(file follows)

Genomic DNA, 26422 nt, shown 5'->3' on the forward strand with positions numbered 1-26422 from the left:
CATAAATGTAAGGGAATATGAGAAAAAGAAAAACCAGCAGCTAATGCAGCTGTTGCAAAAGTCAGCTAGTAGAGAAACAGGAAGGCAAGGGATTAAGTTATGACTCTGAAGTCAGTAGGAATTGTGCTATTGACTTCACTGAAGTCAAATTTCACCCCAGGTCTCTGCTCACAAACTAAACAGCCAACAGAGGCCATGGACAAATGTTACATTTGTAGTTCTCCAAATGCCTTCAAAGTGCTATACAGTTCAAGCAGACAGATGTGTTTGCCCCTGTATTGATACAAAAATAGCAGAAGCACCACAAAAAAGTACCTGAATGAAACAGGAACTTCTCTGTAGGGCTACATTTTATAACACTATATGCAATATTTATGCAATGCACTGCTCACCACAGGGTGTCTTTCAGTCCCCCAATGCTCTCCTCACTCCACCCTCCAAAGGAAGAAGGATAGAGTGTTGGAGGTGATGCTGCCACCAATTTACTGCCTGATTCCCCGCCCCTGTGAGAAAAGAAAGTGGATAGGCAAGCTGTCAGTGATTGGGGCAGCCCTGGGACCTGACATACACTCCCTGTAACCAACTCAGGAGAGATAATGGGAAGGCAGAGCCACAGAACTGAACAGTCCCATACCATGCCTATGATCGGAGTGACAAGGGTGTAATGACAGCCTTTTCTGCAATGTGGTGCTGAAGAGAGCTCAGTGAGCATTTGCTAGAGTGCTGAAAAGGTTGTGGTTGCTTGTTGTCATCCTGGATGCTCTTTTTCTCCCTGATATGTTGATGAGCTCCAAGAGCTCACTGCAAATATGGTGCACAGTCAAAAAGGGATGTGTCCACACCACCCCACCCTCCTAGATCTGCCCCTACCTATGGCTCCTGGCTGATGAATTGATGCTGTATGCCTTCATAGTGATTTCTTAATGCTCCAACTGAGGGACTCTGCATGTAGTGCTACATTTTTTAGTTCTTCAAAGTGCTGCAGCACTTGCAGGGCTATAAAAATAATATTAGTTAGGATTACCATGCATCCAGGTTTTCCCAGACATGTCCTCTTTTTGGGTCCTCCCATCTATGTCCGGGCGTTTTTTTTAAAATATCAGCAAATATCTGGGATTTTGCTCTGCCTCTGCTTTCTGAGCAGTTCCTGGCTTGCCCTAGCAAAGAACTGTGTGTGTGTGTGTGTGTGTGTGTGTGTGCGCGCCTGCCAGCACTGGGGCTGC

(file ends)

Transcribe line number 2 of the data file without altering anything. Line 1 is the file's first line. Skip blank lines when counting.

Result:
CATAAATGTAAGGGAATATGAGAAAAAGAAAAACCAGCAGCTAATGCAGCTGTTGCAAAAGTCAGCTAGTAGAGAAACAGGAAGGCAAGGGATTAAGTTATGACTCTGAAGTCAGTAGGAATTGTGCTATTGACTTCACTGAAGTCAAATTTCACCCCAGGTCTCTGCTCACAAACTAAACAGCCAACAGAGGCCATGGACAAATGTTACATTTGTAGTTCTCCAAATGCCTTCAAAGTGCTATACAGTTCAAGCAGACAGATGTGTTTGCCCCTGTATTGATACAAAAATAGCAGAAGCACCACAAAAAAGTACCTGAATGAAACAGGAACTTCTCTGTAGGGCTACATTTTATAACACTATATGCAATATTTATGCAATGCACTGCTCACCACAGGGTGTCTTTCAGTCCCCCAATGCTCTCCTCACTCCACCCTCCAAAGGAAGAAGGATAGAGTGTTGGAGGTGATGCTGCCACCAATTTACTGCCTGATTCCCCGCCCCTGTGAGAAAAGAAAGTGGATAGGCAAGCTGTCAGTGATTGGGGCAGCCCTGGGACCTGACATACACTCCCTGTAACCAACTCAGGAGAGATAATGGGAAGGCAGAGCCACAGAACTGAACAGTCCCATACCATGCCTATGATCGGAGTGACAAGGGTGTAATGACAGCCTTTTCTGCAATGTGGTGCTGAAGAGAGCTCAGTGAGCATTTGCTAGAGTGCTGAAAAGGTTGTGGTTGCTTGTTGTCATCCTGGATGCTCTTTTTCTCCCTGATATGTTGATGAGCTCCAAGAGCTCACTGCAAATATGGTGCACAGTCAAAAAGGGATGTGTCCACACCACCCCACCCTCCTAGATCTGCCCCTACCTATGGCTCCTGGCTGATGAATTGATGCTGTATGCCTTCATAGTGATTTCTTAATGCTCCAACTGAGGGACTCTGCATGTAGTGCTACATTTTTTAGTTCTTCAAAGTGCTGCAGCACTTGCAGGGCTATAAAAATAATATTAGTTAGGATTACCATGCATCCAGGTTTTCCCAGACATGTCCTCTTTTTGGGTCCTCCCATCTATGTCCGGGCGTTTTTTTTAAAATATCAGCAAATATCTGGGATTTTGCTCTGCCTCTGCTTTCTGAGCAGTTCCTGGCTTGCCCTAGCAAAGAACTGTGTGTGTGTGTGTGTGTGTGTGTGTGTGCGCGCCTGCCAGCACTGGGGCTGC